CIEE Spring Semester 2017 Newsletter I
Author: Erin Hayes
Our time in Morocco thus far has been a blur…it is hard to believe that a full month has gone by! Our group has managed to pack a lot of adventure into our first four weeks together. We hit the ground running the first weekend here with a celebration of birth for a member of one of our host families. All of the students came for music, fun, and lots of food. The event lasted most of the day and we saw it as a major happening, so we were pretty surprised when we were told afterwards that the family regarded it as a small lunch party.
The next day, we toured many of the sites of Rabat, our home city. We started off at Chellah, where we explored both ruins from both a Roman city and a medieval Muslim necropolis. A few members of our group study history, so this was especially interesting. The tour also showed us around the picturesque Kasbah of Oudaya and of course, the iconic Hassan Tower and Mausoleum of Muhammed V.
With this brief introduction under our belts, we were ready to dive into our two-week intensive Darija course. Five hours per day was a lot, but we learned a few phrases quickly and had fun with the language, from preparing tajine to bargaining in the medina. We found many Moroccans who were willing to practice with us, from our host families to cab drivers and hanut owners. Throughout our time here, it has been amazing to see how our limited attempts to speak the language are appreciated. For example, on one of our excursions we stopped for a snack, and simply saying “Mashi mushkil” (no problem) brought a smile to the waiter’s face.
When our day trip to Casablanca approached, everyone we told about it in Rabat laughed wryly and told us that we wouldn’t like it. This conflicted so much with the American view of Casablanca (mostly informed by the classic movie) as a romantic, cosmopolitan destination. After the trip, most of our group concurred with the other Rabat residents in that we prefer our home city.
That being said, our excursion was by no means terrible. The Hassan II Mosque in Casablanca was an impressive sight and tour, and the city also hosts the largest mall in Africa. But attractions aside, as a city to live in, Rabat is more beautiful and more friendly overall. The classic example that comes to mind is the cabs. Petit taxis in Rabat turn on the meter as soon as you get in the cab, but cabs in Casablanca tried to keep the meter off so they could name an arbitrary price. This was tricky to navigate with limited language skills, and although it was just one small aspect of the city, it felt so good to take the train back to Rabat, get into a cab, and see the meter already on.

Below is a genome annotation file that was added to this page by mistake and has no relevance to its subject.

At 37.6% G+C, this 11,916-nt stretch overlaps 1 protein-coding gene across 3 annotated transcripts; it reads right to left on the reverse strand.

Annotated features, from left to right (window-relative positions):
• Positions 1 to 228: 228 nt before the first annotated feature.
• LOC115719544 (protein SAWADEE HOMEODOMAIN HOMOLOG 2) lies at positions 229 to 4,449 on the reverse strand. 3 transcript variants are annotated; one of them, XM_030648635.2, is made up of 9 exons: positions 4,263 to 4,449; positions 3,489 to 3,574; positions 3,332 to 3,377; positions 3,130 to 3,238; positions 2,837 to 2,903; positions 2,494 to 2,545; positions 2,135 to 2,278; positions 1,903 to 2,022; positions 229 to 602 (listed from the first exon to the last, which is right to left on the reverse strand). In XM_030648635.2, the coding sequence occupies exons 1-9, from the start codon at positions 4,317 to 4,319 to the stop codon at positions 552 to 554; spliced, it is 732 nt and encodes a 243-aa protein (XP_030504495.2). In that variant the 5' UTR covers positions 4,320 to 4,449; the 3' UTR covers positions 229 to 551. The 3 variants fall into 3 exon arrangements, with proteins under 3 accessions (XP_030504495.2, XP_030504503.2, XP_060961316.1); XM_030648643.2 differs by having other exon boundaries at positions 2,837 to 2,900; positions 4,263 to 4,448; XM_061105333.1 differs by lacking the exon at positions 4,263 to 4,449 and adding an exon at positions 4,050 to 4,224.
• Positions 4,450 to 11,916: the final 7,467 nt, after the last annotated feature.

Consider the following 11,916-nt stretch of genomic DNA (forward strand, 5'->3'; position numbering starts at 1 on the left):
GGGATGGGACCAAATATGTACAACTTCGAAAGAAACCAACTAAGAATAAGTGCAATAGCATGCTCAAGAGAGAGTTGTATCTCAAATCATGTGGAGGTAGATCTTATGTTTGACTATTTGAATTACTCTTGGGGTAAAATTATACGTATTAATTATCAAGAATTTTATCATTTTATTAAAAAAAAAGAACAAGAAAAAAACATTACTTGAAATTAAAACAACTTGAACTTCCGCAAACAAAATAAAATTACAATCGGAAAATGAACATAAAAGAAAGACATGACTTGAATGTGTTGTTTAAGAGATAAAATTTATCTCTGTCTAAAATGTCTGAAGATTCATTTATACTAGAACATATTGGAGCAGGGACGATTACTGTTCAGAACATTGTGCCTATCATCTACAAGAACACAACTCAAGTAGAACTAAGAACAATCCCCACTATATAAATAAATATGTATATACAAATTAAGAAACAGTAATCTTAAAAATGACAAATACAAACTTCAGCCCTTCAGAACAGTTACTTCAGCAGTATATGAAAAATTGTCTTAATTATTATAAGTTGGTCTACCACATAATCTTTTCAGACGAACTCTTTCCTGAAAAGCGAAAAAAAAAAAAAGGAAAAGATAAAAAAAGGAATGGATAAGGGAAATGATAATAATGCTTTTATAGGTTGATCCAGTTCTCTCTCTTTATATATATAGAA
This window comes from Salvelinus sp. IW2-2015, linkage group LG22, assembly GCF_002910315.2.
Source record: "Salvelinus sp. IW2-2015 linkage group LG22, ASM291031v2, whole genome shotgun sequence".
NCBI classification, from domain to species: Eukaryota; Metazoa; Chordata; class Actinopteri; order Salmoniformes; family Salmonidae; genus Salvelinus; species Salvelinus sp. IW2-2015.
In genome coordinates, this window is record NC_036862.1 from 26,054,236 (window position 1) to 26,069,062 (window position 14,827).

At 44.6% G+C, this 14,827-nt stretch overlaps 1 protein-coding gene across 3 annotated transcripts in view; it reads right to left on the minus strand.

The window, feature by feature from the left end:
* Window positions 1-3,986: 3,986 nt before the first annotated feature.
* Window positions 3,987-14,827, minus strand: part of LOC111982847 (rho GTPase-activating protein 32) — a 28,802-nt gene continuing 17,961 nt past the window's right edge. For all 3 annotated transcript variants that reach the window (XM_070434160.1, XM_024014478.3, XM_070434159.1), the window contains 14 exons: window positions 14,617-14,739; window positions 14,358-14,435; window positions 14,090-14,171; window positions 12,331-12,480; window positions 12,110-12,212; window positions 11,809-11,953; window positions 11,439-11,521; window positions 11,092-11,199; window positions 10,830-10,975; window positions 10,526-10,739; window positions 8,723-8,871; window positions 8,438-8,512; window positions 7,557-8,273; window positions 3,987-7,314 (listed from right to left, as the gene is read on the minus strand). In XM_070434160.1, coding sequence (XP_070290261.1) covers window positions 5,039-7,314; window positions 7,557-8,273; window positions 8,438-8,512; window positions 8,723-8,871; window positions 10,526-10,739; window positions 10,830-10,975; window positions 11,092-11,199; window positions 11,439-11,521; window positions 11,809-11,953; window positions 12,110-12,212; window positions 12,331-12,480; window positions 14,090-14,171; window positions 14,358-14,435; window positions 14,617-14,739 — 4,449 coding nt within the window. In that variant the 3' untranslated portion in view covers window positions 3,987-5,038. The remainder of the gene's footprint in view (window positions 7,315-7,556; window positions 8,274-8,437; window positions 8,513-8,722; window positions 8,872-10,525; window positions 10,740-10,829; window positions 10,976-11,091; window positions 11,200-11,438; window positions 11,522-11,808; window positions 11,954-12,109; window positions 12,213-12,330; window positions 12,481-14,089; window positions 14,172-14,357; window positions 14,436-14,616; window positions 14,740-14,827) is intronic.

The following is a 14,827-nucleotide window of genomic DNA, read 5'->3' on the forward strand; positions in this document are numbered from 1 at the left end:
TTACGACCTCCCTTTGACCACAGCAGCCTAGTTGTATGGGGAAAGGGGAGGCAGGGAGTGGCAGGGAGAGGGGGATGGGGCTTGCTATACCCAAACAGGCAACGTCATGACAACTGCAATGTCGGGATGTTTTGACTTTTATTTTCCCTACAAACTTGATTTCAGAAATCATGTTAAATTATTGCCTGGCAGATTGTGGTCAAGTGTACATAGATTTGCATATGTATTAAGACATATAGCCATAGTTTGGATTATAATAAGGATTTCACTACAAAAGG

A few members of the group travelled to Fez the following weekend, and we liked the city much more than Casablanca. Our trip started out on an especially high note when we reached our Airbnb and realized that we would be staying in a palace…literally. We were so mesmerized by the beautiful architecture of our accommodations that we all facetimed our friends and family to show off our rooms and the courtyard below.
Once we were settled in, we met up with Brooke, a CIEE Rabat alum, in Café Clock, where two of us tried camel burgers. Other highlights of the trip included exploring (and getting lost in) the old medina, visiting a tannery, and going to a point overlooking the old medina at dusk.
This past weekend we took a day trip to Volubilis, Moulay Idriss, and Meknes. Volubilis (or, as I found out, Walili in Arabic) hosts some amazing Roman ruins, including ornate mosaics that were buried until recently due to the Lisbon earthquake. In a miscommunication with my Moroccan host family, my host father asked me repeatedly if we stopped at Walili on the way to Meknes and I responded with an emphatic no, but then went on to describe the major Roman ruins that we saw. We eventually had a laugh when we realized that we were talking about the same site but using different names.
Although the Meknes medina was closed because we visited on a Friday afternoon, we enjoyed the historical tour of the city, including the old granary and stable and a creepy underground prison. Our disappointment over not seeing the medina was further mitigated by the fact that we then had time to stop for tea and pastries on the trip home. With everyone together on the bus, the ride back was also a good opportunity for the group to plan some future excursions, and we are looking forward to adventures to come!